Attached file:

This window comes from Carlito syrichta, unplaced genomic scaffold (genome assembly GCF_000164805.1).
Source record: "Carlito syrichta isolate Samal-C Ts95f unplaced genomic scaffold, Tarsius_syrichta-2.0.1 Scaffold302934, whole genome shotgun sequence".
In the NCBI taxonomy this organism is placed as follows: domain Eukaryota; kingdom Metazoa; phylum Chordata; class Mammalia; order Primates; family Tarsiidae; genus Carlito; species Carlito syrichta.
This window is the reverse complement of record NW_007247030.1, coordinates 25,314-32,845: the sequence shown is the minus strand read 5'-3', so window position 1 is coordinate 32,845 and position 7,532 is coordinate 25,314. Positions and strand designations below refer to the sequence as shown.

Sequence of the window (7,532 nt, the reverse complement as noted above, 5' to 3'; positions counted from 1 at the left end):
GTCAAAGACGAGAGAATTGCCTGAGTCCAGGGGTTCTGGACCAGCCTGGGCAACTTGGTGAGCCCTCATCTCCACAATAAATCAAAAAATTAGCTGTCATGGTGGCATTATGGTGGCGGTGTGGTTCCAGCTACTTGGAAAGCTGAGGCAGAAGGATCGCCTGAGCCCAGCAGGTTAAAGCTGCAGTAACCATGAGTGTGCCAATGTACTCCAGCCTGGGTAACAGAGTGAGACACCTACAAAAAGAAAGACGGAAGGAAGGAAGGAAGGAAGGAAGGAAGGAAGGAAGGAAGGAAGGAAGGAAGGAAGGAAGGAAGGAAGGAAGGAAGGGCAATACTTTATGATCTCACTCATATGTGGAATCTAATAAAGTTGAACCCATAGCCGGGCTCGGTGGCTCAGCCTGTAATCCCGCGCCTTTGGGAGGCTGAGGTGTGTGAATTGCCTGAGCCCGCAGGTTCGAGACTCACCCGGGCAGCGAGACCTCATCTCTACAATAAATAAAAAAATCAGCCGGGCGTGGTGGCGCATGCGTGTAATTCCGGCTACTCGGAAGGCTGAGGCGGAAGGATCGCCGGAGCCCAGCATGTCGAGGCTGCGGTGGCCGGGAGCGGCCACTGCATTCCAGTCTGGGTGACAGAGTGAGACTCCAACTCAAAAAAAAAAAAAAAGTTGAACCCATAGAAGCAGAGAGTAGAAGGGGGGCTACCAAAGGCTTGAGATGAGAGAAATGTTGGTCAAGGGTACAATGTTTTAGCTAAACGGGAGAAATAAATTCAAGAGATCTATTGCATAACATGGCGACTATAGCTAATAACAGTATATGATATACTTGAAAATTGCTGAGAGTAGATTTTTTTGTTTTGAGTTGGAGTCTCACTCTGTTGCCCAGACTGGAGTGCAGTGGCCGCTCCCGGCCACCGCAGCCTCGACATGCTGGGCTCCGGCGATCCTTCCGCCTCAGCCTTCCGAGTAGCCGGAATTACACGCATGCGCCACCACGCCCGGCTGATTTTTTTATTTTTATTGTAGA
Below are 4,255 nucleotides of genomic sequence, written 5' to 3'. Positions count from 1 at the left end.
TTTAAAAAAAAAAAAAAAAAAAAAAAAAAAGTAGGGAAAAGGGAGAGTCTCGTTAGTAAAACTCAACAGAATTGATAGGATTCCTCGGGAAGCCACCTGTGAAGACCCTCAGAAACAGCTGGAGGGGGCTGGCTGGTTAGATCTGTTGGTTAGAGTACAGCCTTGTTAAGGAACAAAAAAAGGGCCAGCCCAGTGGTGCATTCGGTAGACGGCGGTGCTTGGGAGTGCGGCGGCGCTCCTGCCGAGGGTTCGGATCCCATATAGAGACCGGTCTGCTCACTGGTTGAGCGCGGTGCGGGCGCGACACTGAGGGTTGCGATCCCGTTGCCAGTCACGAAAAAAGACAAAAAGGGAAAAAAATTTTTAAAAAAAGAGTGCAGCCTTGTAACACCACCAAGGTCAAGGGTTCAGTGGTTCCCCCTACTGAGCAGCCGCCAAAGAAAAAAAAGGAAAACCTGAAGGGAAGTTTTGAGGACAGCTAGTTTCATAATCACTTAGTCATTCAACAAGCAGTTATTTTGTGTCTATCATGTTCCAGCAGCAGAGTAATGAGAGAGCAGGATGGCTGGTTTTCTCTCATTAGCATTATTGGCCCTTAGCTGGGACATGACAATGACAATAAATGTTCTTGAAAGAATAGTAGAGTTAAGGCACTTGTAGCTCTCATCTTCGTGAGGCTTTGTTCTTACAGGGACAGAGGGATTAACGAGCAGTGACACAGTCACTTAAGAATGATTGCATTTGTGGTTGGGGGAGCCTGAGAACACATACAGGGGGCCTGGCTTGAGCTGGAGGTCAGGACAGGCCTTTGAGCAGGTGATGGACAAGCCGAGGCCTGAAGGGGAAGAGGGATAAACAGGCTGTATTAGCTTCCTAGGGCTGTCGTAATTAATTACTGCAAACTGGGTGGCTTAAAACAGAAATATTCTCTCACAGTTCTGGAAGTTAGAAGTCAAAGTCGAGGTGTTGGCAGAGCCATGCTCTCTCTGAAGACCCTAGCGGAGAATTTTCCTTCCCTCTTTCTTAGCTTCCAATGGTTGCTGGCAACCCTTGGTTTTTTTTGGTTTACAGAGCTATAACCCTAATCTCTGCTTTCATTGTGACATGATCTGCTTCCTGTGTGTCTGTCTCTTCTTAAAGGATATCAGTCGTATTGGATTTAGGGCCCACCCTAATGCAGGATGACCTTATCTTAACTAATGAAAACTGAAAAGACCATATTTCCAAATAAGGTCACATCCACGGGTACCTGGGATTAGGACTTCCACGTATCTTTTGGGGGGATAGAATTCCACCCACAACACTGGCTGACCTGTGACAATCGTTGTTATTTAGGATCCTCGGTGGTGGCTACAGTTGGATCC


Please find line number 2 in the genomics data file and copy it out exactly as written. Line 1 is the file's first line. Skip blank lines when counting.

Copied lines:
Source record: "Carlito syrichta isolate Samal-C Ts95f unplaced genomic scaffold, Tarsius_syrichta-2.0.1 Scaffold302934, whole genome shotgun sequence".